Before Margaret Thatcher’s legacy vanishes from public discussion, I’d like to offer a window into history. What follows is the story of how Thatcher brought upscale patio furnishings to her political foes and kick-started my international political consulting career.

It was late in the summer of 1990 and I was in London for a meeting with my pro bono client, the Liberal Democrats. The pro bono element was not by choice—the stark reality was that the party had very limited resources, and American consulting help was an immediate candidate for a line item veto by its treasurer. So pro bono it was, and there I sat plotting strategy for the upcoming by-election in the constituency of Eastbourne.

At the time, the country was in the throes of a debate regarding Thatcher’s poll tax. Unlike the U.S. variety, this was not a tax on those seeking to vote but a fat tax on the number of people living in a home. This tax hit the elderly and homeowners particularly hard.

Despite the poll tax, to suggest the Lib Dem prospects in Eastborne looked dim was a gross understatement. The previous Conservative MP had died via an IRA bomb setting of a surge of nationalistic Conservative fervor. The Tories had held the seat since sometime around the signing of the Magna Carta, and Labour was not even contesting it. Indeed, the British betting establishment Ladbrokes recognized this futile position with 100-1 odds against the Lib Dems.

That’s when I suggested we do a poll. This was a novel notion for the Lib Dems at the time. They had done only one poll. It was one I had written for them during a by-election in northern Yorkshire. We finished 100 interviews before they terminated the survey to use the phones for “knocking up.” That’s British for getting out the vote.

I told them that the margin of error for a survey of this size was over 10 percent, but if these results were from a larger sample poll, the Tory candidate William Hague would get about 40 percent of the vote. That would be just enough to win as the Lib Dems would split their vote with other left of center parties.

Well, Hague got around 37 percent, and the Lib Dems came in third. The Lib Dem leadership thought I was a polling mastermind for predicting the result. To them, statistical margin of error was not part of their calculus.

For Eastbourne, the leadership debated the merits of a poll for an hour. Why do a poll that would only tell us we were going to lose? But others wanted to at least know what issues were of concern to the voters, because it couldn’t be the poll tax in this Tory stronghold.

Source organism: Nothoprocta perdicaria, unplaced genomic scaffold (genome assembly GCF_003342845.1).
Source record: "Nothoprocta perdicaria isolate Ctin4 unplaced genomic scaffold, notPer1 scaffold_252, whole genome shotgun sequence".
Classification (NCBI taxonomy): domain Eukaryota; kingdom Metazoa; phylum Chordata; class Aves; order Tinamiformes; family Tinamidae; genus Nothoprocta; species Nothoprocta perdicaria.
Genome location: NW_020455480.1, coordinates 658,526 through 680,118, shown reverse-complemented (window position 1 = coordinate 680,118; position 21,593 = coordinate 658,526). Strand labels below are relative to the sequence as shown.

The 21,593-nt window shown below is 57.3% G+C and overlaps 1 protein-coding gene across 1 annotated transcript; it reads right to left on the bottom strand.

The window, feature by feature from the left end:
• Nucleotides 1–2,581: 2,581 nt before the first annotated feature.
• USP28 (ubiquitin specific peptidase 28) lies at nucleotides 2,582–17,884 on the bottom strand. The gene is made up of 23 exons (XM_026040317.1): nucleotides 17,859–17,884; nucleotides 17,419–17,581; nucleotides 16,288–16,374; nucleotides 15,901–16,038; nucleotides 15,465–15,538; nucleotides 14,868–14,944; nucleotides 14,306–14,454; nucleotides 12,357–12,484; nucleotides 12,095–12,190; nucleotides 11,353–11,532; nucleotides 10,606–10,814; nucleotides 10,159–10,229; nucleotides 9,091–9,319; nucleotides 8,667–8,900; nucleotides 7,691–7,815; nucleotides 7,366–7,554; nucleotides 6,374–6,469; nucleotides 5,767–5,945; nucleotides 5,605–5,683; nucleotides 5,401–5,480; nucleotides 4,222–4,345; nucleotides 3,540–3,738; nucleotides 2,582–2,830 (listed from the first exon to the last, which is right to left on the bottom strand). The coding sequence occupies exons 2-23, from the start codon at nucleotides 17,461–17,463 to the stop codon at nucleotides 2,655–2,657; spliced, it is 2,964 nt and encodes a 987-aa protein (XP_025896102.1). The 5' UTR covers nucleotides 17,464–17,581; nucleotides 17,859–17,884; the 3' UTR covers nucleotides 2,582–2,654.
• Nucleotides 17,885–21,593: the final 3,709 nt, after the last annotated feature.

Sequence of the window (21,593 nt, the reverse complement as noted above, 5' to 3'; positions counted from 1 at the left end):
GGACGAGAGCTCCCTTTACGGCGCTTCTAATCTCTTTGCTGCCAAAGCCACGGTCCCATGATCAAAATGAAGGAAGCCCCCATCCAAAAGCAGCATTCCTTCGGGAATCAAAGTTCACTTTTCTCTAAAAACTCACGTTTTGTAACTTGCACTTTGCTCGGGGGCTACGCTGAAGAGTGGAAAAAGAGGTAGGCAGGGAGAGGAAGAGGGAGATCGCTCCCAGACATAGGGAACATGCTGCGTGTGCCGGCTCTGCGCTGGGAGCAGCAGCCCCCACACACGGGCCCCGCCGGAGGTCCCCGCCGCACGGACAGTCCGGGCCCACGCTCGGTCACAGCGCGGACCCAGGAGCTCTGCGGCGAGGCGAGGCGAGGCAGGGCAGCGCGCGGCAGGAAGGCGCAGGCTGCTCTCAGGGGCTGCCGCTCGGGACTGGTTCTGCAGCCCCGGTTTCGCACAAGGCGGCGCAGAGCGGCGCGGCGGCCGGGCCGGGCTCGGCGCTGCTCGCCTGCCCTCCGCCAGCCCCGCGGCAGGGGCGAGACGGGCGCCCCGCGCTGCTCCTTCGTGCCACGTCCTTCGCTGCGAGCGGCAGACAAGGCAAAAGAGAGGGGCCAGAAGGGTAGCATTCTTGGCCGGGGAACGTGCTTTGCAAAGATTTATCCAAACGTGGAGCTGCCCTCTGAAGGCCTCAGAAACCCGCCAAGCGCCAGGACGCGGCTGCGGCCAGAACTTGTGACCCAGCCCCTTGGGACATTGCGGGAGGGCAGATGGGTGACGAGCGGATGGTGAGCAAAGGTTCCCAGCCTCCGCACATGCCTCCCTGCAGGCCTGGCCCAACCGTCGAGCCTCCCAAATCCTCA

So they finally agreed that a poll was in order as long as it cost nothing, and the sample size would be no more than a paltry 250. After five nights of volunteers and staff calling from the parliamentary offices in Westminster, we had our 250. (Note: this methodology would not remotely pass the Nate Silver sniff test.)

I met the following morning with the leadership to inform them that, surprisingly, the poll tax proposed by Thatcher was very unpopular in Eastbourne. Moreover, the poll showed that less than 30 percent of the voters thought their next MP should be another Tory. Over 50 percent of the voters were over age 60—those most affected by the poll tax.

The Lib Dems were 20 points down but all the data suggested that the prime minister and the Tories were in a heap of trouble and the Lib Dems might possibly pull an upset. It was at the end of my brief presentation when I uttered words that made some people briefly wealthy. I said, “You know, we can win this.”

At first, the immediate and rapid departure of the party staff made me think they wanted nothing to do with this polling nutcase from the Land of the Revolt. Then I learned their destination. They all went directly to Ladbrokes to place 100 pound bets at 100-1 odds.

As in many campaigns, the winner ran the “least worst” campaign. The Tories, assured of victory—Ladbrokes told them so—selected a candidate who lived at least 100 miles from the constituency. They followed this by failing to address the impact of the poll tax on the overwhelmingly elderly Eastbourne electorate.

But ultimately, they hoisted themselves on their own petard when they held a press conference citing all their great works in Eastbourne including a new hospital. Unfortunately for the Tories, the address they provided for the new hospital was a rubble strewn vacant lot. Within hours the Lib Dems were distributing a leaflet with a photo of the vacant lot and the headline, “The Tories Call This a Hospital.”

The Lib Dems won by 10 percent. The day after the election there was a line of Lib Dem campaign staff at Ladbrokes cashing in their bets while the London tabloids called it, “The biggest upset in over 80 years in British politics.”

Shortly thereafter, Margaret Thatcher resigned as prime minister, and I had a fine quote from the Lib Dems extolling my political and polling acumen.

Today, I visit homes of former Lib Dem staff who point with pride to their purchases made in late October of 1990. Only last summer, one poured me a scotch and announced, “Let’s have a seat outside on the Eastbourne by-election patio furniture and drink to Margaret Thatcher’s poll tax.”

Rick Ridder is the president and cofounder of RBI Strategies & Research, a Democratic polling firm.